The New York Times reports this morning that end of the world prophecies have unleashed strange behaviors at schools.  Rumors of violence and school shootings have shut down several schools altogether. Matt Wandrie, a superintendent in the Detroit area, responded:

“It was like ‘my niece’s neighbor’s daughter says there’s going to be gun violence at school on Friday,’ ” he said — and added that students were overheard in the hallways saying things like “Let’s go out with a bang on Friday.”       

“If you’ve got students who are disenfranchised or unstable or members of a community who really believe this end of the world stuff,” he said, “whether I think it’s credible or not, as a fairly logical person and human being, I’m not going to take that risk.”       

All of this destructive behavior raises a larger question: What does belief that the world is about to end do to those who hold that belief? If children grow restless and nihilistic in an apocalyptic atmosphere, perhaps adults who worship in apocalyptic religions are nearer to destructive behavior than those in more peaceful views of the world.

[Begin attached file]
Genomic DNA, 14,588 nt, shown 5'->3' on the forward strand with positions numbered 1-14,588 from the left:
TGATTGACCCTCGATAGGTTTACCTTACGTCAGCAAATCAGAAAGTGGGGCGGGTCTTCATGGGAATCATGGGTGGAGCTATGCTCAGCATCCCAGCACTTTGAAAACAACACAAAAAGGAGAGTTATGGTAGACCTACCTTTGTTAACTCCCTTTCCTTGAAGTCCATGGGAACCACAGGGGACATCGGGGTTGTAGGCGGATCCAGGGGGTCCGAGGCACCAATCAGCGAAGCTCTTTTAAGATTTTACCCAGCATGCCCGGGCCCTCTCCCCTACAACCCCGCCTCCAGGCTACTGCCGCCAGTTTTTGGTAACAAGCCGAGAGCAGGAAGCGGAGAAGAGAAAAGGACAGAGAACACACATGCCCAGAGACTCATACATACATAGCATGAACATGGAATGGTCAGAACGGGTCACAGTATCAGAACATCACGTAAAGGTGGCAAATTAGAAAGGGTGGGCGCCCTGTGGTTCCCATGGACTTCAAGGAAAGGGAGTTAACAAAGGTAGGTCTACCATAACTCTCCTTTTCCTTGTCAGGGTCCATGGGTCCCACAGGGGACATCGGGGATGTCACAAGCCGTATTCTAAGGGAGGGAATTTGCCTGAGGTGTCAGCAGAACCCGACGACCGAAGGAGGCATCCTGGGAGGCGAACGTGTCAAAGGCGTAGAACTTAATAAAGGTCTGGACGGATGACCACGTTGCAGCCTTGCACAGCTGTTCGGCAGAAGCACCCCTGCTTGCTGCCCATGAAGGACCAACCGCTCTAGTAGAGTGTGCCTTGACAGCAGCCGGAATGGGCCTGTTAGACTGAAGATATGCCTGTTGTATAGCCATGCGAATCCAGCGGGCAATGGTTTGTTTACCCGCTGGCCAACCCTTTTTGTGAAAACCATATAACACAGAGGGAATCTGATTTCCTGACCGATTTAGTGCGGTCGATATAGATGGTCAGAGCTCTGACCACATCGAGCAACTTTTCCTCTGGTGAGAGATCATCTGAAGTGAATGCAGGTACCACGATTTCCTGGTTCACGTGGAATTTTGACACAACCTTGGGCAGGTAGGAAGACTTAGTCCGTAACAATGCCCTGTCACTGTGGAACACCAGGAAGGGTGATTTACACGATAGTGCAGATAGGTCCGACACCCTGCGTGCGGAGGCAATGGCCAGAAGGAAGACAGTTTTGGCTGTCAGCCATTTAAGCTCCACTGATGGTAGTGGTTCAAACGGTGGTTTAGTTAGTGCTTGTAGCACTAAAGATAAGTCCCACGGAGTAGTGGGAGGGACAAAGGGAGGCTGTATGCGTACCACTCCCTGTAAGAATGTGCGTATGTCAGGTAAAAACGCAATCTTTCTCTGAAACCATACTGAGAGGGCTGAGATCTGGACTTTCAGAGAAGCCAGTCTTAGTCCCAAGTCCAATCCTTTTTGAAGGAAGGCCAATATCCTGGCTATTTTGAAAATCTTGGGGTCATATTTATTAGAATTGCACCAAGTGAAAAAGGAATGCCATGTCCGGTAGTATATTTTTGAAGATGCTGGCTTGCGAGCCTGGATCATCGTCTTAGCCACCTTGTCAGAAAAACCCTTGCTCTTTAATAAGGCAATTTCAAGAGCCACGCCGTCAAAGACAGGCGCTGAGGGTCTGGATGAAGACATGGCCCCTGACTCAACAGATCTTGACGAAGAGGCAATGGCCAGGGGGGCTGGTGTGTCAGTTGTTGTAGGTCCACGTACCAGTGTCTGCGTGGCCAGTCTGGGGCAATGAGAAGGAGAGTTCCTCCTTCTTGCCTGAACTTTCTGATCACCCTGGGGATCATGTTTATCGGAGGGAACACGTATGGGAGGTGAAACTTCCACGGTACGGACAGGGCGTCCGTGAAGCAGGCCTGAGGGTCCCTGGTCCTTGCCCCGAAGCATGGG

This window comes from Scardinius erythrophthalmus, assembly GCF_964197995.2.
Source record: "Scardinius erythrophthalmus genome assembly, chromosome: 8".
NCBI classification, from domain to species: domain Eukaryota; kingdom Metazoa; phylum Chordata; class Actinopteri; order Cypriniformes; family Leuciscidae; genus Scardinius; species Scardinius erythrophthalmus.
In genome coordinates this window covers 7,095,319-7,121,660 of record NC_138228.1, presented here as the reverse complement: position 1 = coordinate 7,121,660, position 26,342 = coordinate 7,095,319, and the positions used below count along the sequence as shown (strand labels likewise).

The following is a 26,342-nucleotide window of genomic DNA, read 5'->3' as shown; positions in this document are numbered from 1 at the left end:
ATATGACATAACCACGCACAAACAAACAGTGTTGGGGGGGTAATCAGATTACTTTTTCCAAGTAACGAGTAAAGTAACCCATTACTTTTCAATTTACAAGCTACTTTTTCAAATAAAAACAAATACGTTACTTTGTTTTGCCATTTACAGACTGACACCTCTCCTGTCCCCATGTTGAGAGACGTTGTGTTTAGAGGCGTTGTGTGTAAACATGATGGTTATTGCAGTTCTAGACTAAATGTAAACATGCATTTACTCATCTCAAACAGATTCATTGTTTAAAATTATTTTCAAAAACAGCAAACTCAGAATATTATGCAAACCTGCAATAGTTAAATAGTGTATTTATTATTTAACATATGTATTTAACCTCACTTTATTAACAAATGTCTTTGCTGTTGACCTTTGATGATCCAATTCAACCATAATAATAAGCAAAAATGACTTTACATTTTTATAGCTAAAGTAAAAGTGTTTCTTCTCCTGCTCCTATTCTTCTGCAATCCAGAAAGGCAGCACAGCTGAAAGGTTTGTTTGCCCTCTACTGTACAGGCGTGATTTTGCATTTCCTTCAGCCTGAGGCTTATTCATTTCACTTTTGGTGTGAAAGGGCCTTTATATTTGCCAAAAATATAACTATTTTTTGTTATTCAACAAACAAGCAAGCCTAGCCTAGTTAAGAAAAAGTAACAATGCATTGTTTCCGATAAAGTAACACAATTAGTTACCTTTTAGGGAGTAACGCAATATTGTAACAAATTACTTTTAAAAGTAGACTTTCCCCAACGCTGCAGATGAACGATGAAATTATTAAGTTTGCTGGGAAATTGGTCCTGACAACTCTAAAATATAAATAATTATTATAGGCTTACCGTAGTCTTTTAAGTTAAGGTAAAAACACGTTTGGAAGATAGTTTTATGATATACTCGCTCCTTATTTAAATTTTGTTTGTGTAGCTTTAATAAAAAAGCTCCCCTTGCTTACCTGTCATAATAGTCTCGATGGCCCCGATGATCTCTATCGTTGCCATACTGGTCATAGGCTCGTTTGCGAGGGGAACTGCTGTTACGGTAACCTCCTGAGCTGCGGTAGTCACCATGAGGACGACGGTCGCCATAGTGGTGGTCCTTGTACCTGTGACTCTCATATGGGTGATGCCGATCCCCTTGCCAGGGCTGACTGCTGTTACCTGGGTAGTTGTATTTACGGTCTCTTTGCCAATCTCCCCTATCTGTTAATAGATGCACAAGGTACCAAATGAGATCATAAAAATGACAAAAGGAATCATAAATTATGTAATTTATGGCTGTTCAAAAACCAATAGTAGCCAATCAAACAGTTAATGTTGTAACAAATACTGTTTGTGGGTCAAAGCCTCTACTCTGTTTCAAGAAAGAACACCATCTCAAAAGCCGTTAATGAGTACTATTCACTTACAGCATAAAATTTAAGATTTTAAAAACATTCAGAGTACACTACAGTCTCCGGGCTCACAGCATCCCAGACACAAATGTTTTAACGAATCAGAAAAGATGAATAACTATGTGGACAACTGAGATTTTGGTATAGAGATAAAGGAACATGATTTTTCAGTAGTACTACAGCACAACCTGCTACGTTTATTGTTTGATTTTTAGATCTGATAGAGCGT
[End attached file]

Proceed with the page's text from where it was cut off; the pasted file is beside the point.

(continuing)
There were those in the Reagan administration who famously scoffed at environmental efforts because they believed the world was to end. The President of France was deeply shaken when, in private conversation about the Iraq invasion, President Bush began to ramble about the Gog and Magog of Revelation. Why work for lasting peace or save the environment if the world is about to end anyway? Why not go out with a bang?

Perhaps that dead end thinking is why so many cult leaders, wanting to trigger irrational and violent behavior in their followers, teach that the world is about to end. Perhaps that is why the rest of us should renounce nihilistic worldviews as well. Jesus once said, “judge the tree by its fruit.” Perhaps Christians should spend less time trying to understand the second coming and more time understanding the first.

The NY Times article quoted above is linked here.